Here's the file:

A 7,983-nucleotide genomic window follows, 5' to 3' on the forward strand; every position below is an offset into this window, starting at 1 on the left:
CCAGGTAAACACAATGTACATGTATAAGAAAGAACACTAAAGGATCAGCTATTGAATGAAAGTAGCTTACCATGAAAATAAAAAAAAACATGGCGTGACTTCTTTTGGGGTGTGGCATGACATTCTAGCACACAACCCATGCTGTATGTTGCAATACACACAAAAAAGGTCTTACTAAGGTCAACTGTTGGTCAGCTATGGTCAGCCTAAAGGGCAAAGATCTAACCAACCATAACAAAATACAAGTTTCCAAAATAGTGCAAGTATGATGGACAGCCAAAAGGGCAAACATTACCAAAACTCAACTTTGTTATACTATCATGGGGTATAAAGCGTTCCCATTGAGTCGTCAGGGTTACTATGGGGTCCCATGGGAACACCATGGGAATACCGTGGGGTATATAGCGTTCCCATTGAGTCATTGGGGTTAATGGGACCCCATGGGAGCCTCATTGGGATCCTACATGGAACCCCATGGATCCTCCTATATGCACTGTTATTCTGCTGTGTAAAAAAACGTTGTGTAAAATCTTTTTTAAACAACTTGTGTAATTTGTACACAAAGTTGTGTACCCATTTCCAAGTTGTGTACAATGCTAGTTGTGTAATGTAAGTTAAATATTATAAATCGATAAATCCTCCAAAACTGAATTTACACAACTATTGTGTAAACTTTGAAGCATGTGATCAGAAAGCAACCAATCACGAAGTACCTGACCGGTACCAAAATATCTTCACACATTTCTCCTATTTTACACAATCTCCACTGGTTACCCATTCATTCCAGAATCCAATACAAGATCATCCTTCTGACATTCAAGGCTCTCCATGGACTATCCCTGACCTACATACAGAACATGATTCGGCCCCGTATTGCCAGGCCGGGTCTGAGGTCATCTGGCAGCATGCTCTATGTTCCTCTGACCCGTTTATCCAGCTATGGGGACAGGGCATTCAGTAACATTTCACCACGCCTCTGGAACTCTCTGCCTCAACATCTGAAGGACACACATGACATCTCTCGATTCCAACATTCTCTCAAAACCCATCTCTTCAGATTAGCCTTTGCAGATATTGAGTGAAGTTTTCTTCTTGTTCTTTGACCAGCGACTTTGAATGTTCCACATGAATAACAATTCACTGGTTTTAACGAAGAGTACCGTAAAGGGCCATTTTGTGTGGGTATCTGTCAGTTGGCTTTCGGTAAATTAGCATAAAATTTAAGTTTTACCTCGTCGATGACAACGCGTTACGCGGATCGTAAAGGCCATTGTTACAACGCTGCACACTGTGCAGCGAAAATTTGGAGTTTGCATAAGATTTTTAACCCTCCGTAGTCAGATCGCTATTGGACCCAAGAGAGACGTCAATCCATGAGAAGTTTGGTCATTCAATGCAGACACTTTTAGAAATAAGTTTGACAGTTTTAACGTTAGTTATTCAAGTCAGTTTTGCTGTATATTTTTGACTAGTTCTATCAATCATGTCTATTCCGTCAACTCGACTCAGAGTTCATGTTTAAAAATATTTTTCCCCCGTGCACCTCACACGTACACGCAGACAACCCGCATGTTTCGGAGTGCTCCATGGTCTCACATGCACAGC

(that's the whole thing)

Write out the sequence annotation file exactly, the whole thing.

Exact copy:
A 7,983-nucleotide genomic window follows, 5' to 3' on the forward strand; every position below is an offset into this window, starting at 1 on the left:
CCAGGTAAACACAATGTACATGTATAAGAAAGAACACTAAAGGATCAGCTATTGAATGAAAGTAGCTTACCATGAAAATAAAAAAAAACATGGCGTGACTTCTTTTGGGGTGTGGCATGACATTCTAGCACACAACCCATGCTGTATGTTGCAATACACACAAAAAAGGTCTTACTAAGGTCAACTGTTGGTCAGCTATGGTCAGCCTAAAGGGCAAAGATCTAACCAACCATAACAAAATACAAGTTTCCAAAATAGTGCAAGTATGATGGACAGCCAAAAGGGCAAACATTACCAAAACTCAACTTTGTTATACTATCATGGGGTATAAAGCGTTCCCATTGAGTCGTCAGGGTTACTATGGGGTCCCATGGGAACACCATGGGAATACCGTGGGGTATATAGCGTTCCCATTGAGTCATTGGGGTTAATGGGACCCCATGGGAGCCTCATTGGGATCCTACATGGAACCCCATGGATCCTCCTATATGCACTGTTATTCTGCTGTGTAAAAAAACGTTGTGTAAAATCTTTTTTAAACAACTTGTGTAATTTGTACACAAAGTTGTGTACCCATTTCCAAGTTGTGTACAATGCTAGTTGTGTAATGTAAGTTAAATATTATAAATCGATAAATCCTCCAAAACTGAATTTACACAACTATTGTGTAAACTTTGAAGCATGTGATCAGAAAGCAACCAATCACGAAGTACCTGACCGGTACCAAAATATCTTCACACATTTCTCCTATTTTACACAATCTCCACTGGTTACCCATTCATTCCAGAATCCAATACAAGATCATCCTTCTGACATTCAAGGCTCTCCATGGACTATCCCTGACCTACATACAGAACATGATTCGGCCCCGTATTGCCAGGCCGGGTCTGAGGTCATCTGGCAGCATGCTCTATGTTCCTCTGACCCGTTTATCCAGCTATGGGGACAGGGCATTCAGTAACATTTCACCACGCCTCTGGAACTCTCTGCCTCAACATCTGAAGGACACACATGACATCTCTCGATTCCAACATTCTCTCAAAACCCATCTCTTCAGATTAGCCTTTGCAGATATTGAGTGAAGTTTTCTTCTTGTTCTTTGACCAGCGACTTTGAATGTTCCACATGAATAACAATTCACTGGTTTTAACGAAGAGTACCGTAAAGGGCCATTTTGTGTGGGTATCTGTCAGTTGGCTTTCGGTAAATTAGCATAAAATTTAAGTTTTACCTCGTCGATGACAACGCGTTACGCGGATCGTAAAGGCCATTGTTACAACGCTGCACACTGTGCAGCGAAAATTTGGAGTTTGCATAAGATTTTTAACCCTCCGTAGTCAGATCGCTATTGGACCCAAGAGAGACGTCAATCCATGAGAAGTTTGGTCATTCAATGCAGACACTTTTAGAAATAAGTTTGACAGTTTTAACGTTAGTTATTCAAGTCAGTTTTGCTGTATATTTTTGACTAGTTCTATCAATCATGTCTATTCCGTCAACTCGACTCAGAGTTCATGTTTAAAAATATTTTTCCCCCGTGCACCTCACACGTACACGCAGACAACCCGCATGTTTCGGAGTGCTCCATGGTCTCACATGCACAGC